If we bring our dimension calc over to filters and we use a top filter, we can filter top 10 by metric calc
or we can use the top-end parameter to set that value, and if we do that, now we see our top 10, and if we change this to five, now it’s top five. Now we can do top 15.
So any number that the end user inputs, they can see what that top value is, and this will also change if we switch to state province. Now we’re seeing the top 15 by state province. We can do the same by manufacturer. We can do the same by quantity, so this adds another element of user interactivity and more flexibility to the view for your end users, where now they’re not just controlling the metric and the dimension in the view, but they’re also controlling the view that they actually see.
We might not care about some of these bottom manufacturers that only have 140 products sold.
We might only care about these top 10 or so, and we can set the view to just show those.
>> STUART: I thought of something. You did a quick kind of Tableau trick that I wanted to make sure we called out. When you filtered the dimension calc, you used a keyboard trick to have it from rows, and make a copy of it to put in filters. Am I right?
>> JARED: You’re absolutely right, yes.
>> STUART: OK, so what is that? Explain that for people on the call.
>> JARED: Yes, so if we take this off, there are two ways that we can put dimension calc on filters. We can come over here and find it, and this doesn’t have a lot of fields in it, so it’s not that hard to find, but if you have about 200 different fields in your data source, it might be quicker to grab it from the rows shelf than to find it over here.
On a Mac, I’m holding down “command” and then click and drag, and instead of pulling it off of the rows shelf, it’s copying it, and that way, I don’t have to come over here and find it. I can just copy it from the rows shelf over.
I think on a PC, it’s “control…” I’m trying to remember. Do you know offhand, STUART?
>> STUART: Yes, I was thinking the same thing.
Someone on the call might know.
>> SPEAKER: I can confirm it is. I have a PC.
>> STUART: “Control”?
>> JARED: Awesome.
>> SPEAKER: Yes.
>> JARED: Yes. It’s been a while since I’ve worked in Tableau directly on a PC, and even controlling a PC virtual machine from the Mac keyboard, it ends up still being “command.” So that’s perfect.
On a PC, you’re going to hold “control” and then click and drag, and if you’re on a Mac, it’s going to be the “command” key.
And instead of having to drag it out from the left, that will duplicate a field.
We can do the same thing if we wanted to dual-axis metric calc. We can “command-click-drag” or “control-click-drag,” and then have a second version of metric calc just by duplicating that.
>> STUART: That’s super cool. We should maybe have a session on Tableau shortcut keys and tips and tricks on that stuff at some point.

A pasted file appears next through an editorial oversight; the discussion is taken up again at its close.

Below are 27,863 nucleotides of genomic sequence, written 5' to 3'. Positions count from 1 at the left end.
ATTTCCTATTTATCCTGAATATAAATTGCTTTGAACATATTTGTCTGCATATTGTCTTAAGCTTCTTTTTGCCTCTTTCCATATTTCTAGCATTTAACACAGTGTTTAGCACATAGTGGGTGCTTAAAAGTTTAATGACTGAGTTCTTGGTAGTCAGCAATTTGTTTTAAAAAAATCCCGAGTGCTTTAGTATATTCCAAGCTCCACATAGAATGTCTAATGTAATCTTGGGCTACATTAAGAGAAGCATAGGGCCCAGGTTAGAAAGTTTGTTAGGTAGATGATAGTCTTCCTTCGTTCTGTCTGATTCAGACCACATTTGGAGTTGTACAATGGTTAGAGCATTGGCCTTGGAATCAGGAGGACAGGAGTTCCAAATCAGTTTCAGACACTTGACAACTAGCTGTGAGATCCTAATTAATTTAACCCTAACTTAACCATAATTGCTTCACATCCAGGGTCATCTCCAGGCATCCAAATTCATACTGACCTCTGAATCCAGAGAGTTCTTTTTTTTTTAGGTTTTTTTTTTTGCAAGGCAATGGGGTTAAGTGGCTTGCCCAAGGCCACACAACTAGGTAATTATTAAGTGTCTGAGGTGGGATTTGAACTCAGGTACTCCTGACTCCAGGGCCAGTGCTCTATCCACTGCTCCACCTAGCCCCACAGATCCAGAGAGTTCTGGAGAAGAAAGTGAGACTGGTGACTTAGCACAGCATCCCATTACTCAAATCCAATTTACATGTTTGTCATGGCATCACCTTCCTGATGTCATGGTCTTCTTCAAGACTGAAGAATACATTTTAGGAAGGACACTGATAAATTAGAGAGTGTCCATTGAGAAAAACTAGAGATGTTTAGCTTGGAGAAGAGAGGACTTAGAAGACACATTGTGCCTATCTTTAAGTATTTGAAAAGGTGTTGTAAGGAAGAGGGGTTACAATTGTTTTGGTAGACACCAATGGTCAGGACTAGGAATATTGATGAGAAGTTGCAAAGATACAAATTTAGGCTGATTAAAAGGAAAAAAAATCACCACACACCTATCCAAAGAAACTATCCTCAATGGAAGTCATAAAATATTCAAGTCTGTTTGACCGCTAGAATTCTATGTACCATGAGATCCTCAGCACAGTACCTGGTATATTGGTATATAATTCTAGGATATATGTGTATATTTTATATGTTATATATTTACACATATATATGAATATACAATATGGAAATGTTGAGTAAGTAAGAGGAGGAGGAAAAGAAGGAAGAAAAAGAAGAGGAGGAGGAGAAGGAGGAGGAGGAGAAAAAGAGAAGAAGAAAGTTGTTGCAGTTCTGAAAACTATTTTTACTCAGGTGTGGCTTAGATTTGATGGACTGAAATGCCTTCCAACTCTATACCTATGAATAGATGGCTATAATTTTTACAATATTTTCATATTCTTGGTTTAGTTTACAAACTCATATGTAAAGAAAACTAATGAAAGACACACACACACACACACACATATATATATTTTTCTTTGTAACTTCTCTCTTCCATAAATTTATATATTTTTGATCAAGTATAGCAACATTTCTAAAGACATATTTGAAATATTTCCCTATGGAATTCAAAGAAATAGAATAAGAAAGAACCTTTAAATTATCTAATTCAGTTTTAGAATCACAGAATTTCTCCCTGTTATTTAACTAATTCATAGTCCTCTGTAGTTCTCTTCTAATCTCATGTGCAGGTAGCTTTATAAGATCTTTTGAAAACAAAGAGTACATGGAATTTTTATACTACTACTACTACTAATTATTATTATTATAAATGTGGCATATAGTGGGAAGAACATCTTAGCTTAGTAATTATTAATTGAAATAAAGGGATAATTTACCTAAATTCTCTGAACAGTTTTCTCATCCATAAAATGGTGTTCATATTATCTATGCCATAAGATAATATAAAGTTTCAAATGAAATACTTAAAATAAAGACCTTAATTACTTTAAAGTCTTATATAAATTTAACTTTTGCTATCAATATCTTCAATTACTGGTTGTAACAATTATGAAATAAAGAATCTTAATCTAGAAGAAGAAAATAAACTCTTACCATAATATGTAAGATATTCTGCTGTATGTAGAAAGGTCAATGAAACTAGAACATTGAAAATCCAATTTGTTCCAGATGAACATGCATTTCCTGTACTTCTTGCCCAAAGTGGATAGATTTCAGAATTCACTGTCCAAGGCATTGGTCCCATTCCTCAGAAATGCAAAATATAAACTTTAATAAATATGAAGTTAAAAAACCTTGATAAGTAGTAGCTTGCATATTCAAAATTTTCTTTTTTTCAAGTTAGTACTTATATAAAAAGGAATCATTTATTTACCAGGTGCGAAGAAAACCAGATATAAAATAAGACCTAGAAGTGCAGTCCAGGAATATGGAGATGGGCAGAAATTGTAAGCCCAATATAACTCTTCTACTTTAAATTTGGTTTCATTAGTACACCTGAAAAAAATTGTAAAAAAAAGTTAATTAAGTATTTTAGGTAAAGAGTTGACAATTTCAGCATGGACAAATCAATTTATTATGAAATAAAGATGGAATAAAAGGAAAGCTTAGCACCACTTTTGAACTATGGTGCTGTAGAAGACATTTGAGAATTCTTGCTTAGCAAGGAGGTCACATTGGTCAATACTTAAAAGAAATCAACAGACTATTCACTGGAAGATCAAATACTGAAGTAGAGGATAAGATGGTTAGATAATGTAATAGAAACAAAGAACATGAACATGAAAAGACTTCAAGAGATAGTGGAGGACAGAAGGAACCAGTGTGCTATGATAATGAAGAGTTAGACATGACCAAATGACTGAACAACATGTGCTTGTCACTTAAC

>> JARED: Oh, yes.
>> STUART: You gave me an idea. No, thanks for covering that. That’s perfect.
>> JARED: [chuckles] Yes, absolutely. That’s a really good thing to stop and discuss for a second, so there’s a lot of those little time-saving hacks. Perfect.
So this is going to let us see our top end, but if we’re working with tabular data, let’s say that we have the dimension calc, and then we’re looking at sales and profits.., and let’s go ahead and create a calculated field for that profit ratio that we used earlier, so this is going to be a sum of profits divided by a sum of sales, and because it’s going to be a percentage, I’m going to multiply this by 100, and I’ll explain why in a moment. That gives us our profit ratio.
That is that one in the middle. Cool, and just see… I’m going to take a detour here. I just want to see if I can… Ah, yes, it’s going to make that higher than I want.
All right, I want to throw a percentage on there, but it’s going to be wonky formatting, so for now, we’ll ignore that. We’ll cover formatting on the next session.
Now that we have the profit ratio, though, we can create a parameter, so whichever dimension calc we have, if we wanted to see a profit margin goal and highlight everyone who’s above that, we can leave this as a float. Maybe we set this to 25% to start with, and we’ll show that. I’m actually just going to put a percentage in here so that the end user knows that’s what units we’re in, and I’m going to create a new calculated field for profit margin highlights.
In this case, I want the profit ratio to be greater than or equal to the profit margin goal percentage, so this is going to give me another true/false field, and if I drag this over to color, all of a sudden I’m seeing some oranges pop out. An orange is telling me that this is true that the profit ratio is greater than the goal, and we can change this.
So if we want to see how many of these manufacturers are hitting above the goal, if we increase the goal to 30%, some of them drop off.
If we want to see how many are making 50% profit or more, maybe none of them, so maybe we don’t want to raise the goal to 50%. To 45%, there’s a group up here, really high profit manufacturers, who are hitting over 45% profit on each of these.